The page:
Governor Andrew Cuomo just declared a state of emergency in New York as the region braces for the impact of Hurricane Sandy early next week. The move allows Cuomo to coordinate the emergency response effort.
In a long press release from Cuomo's office about storm preparations, some details about the Catskills stand out. The New York Power Authority has lowered its water level at its Blenheim-Gilboa reservoir to its minimum depth in an attempt to control flooding downstream. And the New York City Department of Environmental Protection and the New York State Department of Environmental Conservation are working together to coodinate an emergency drawdown of the Schoharie Reservoir and the Ashokan Reservoir in an attempt to ease pressure on the Gilboa Dam in Schoharie County.
Here's the info from Cuomo's press release:
New York Power Authority (NYPA): The water level of the Blenheim-Gilboa Pumped Storage Power Project’s lower reservoir on the Schoharie Creek has been lowered to the minimum depth as a precaution against flood conditions. NYPA has also released water to lower the level of the Hinckley Reservoir where it operates a small-hydro facility to create additional storage capacity.
The Department of Environmental Conservation (DEC) is working closely with the New York City Department of Environmental Protection to lower the water level in the Schoharie and Ashokan reservoirs to prevent flooding in Schoharie and the Catskills. DEC has authorized an emergency drawdown of the Schoharie Reservoir at a rate of approximately 600 million gallons per day. Lowering the water level can reduce the amount of water that may spill over the top of the Gilboa dam and flow downstream into the Schoharie Creek. This release will assist in creating a void space in the Schoharie Reservoir. Waters drained from the Schoharie is diverted to flow through the Shandaken Tunnel to the Esopus Creek then into the Ashokan Reservoir. DEC has authorized releases from the Ashokan Reservoir at a rate of 600 million gallons per day to facilitate a reduction in peak storm flows through maximization of reservoir storage capacity. These releases will be terminated at the onset of storm precipitation or if any flood risk arises based on monitored stream gauges.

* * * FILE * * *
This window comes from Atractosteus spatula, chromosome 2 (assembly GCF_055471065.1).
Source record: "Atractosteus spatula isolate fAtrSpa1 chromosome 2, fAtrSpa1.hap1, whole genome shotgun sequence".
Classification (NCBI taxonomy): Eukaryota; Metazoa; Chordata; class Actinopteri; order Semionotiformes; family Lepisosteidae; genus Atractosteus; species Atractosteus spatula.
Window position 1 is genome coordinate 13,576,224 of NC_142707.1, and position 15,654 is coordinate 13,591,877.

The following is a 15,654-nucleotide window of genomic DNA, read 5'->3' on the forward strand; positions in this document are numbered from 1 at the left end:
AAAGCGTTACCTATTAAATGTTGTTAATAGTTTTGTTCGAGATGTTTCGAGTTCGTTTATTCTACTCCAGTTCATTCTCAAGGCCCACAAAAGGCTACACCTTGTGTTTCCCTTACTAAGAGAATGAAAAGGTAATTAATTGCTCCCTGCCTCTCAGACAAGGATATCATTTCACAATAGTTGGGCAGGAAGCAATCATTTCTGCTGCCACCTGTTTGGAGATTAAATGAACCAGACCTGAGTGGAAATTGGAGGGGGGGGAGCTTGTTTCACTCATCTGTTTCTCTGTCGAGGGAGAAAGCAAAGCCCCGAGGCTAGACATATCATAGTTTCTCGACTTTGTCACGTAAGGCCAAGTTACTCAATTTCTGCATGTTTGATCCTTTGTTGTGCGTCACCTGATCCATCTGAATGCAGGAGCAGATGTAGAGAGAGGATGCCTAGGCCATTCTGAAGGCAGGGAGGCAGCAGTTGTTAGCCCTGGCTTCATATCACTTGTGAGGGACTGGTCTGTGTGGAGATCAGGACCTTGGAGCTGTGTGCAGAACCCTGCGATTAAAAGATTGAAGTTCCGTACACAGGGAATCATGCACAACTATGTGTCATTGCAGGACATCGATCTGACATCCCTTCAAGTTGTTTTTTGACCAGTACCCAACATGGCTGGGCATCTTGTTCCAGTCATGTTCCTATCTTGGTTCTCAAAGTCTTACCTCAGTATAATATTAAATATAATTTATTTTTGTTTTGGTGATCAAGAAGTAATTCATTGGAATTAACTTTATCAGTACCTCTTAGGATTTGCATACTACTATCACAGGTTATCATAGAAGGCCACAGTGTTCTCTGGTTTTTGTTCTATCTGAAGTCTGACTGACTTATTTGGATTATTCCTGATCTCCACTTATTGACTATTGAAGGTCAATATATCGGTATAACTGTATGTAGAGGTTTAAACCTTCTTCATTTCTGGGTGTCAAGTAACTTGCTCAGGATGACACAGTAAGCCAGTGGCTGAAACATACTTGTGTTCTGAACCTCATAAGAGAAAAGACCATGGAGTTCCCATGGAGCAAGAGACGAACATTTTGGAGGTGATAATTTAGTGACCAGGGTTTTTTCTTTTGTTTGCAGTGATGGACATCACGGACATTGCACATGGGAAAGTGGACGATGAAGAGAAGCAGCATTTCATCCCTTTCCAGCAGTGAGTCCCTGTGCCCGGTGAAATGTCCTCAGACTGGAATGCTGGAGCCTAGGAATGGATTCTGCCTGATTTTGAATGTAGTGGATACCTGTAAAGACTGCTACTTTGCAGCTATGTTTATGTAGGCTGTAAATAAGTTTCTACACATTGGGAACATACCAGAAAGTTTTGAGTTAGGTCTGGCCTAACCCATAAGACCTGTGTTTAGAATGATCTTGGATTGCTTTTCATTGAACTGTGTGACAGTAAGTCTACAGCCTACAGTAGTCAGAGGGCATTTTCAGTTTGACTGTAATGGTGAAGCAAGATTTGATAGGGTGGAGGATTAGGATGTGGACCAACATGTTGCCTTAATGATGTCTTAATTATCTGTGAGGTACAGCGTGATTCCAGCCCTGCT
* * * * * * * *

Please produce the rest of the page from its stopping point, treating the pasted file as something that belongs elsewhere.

Also, in a delicious irony, the Governor's conference on emergency preparedness, which was scheduled for Monday, has been postponed.